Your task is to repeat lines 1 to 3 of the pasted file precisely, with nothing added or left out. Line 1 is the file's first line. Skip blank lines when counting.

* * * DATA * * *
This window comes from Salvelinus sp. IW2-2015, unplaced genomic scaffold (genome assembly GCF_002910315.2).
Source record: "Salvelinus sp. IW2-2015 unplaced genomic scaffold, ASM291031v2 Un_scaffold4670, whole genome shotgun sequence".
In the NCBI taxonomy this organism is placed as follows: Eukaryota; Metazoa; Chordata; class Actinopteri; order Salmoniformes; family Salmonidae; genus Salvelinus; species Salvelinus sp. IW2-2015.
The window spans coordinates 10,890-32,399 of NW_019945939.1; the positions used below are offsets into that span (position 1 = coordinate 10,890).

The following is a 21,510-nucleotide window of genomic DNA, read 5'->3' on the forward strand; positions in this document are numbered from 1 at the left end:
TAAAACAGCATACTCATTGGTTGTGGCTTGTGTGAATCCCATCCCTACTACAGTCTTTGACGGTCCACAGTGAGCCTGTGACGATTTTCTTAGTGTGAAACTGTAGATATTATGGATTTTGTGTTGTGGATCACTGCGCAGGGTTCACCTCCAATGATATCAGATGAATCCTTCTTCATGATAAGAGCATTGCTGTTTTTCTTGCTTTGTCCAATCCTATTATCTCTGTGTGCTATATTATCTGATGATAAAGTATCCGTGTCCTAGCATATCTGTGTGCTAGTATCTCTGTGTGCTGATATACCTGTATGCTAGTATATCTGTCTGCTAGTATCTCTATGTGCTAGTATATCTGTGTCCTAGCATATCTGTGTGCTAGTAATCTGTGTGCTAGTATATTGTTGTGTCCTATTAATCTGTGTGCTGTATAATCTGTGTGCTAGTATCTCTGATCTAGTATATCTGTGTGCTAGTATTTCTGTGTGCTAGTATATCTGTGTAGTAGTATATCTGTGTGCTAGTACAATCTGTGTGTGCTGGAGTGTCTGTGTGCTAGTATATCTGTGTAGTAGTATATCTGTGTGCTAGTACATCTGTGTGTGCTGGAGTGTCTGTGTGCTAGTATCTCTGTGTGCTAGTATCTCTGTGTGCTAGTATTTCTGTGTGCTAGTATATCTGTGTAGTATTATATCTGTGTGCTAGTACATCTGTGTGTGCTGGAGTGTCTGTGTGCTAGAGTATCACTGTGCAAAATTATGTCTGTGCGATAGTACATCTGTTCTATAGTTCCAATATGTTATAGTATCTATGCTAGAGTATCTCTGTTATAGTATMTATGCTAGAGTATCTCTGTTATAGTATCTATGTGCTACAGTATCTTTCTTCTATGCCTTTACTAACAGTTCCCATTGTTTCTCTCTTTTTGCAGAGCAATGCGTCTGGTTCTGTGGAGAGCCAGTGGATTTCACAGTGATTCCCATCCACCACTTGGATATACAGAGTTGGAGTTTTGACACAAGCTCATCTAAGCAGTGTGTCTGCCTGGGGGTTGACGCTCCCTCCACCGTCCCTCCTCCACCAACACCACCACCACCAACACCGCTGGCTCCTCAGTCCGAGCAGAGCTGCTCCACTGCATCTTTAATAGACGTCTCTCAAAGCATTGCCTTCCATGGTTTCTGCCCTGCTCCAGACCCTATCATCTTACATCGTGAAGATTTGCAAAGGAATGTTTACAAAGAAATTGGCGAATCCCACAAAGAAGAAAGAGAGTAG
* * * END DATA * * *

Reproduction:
This window comes from Salvelinus sp. IW2-2015, unplaced genomic scaffold (genome assembly GCF_002910315.2).
Source record: "Salvelinus sp. IW2-2015 unplaced genomic scaffold, ASM291031v2 Un_scaffold4670, whole genome shotgun sequence".
In the NCBI taxonomy this organism is placed as follows: Eukaryota; Metazoa; Chordata; class Actinopteri; order Salmoniformes; family Salmonidae; genus Salvelinus; species Salvelinus sp. IW2-2015.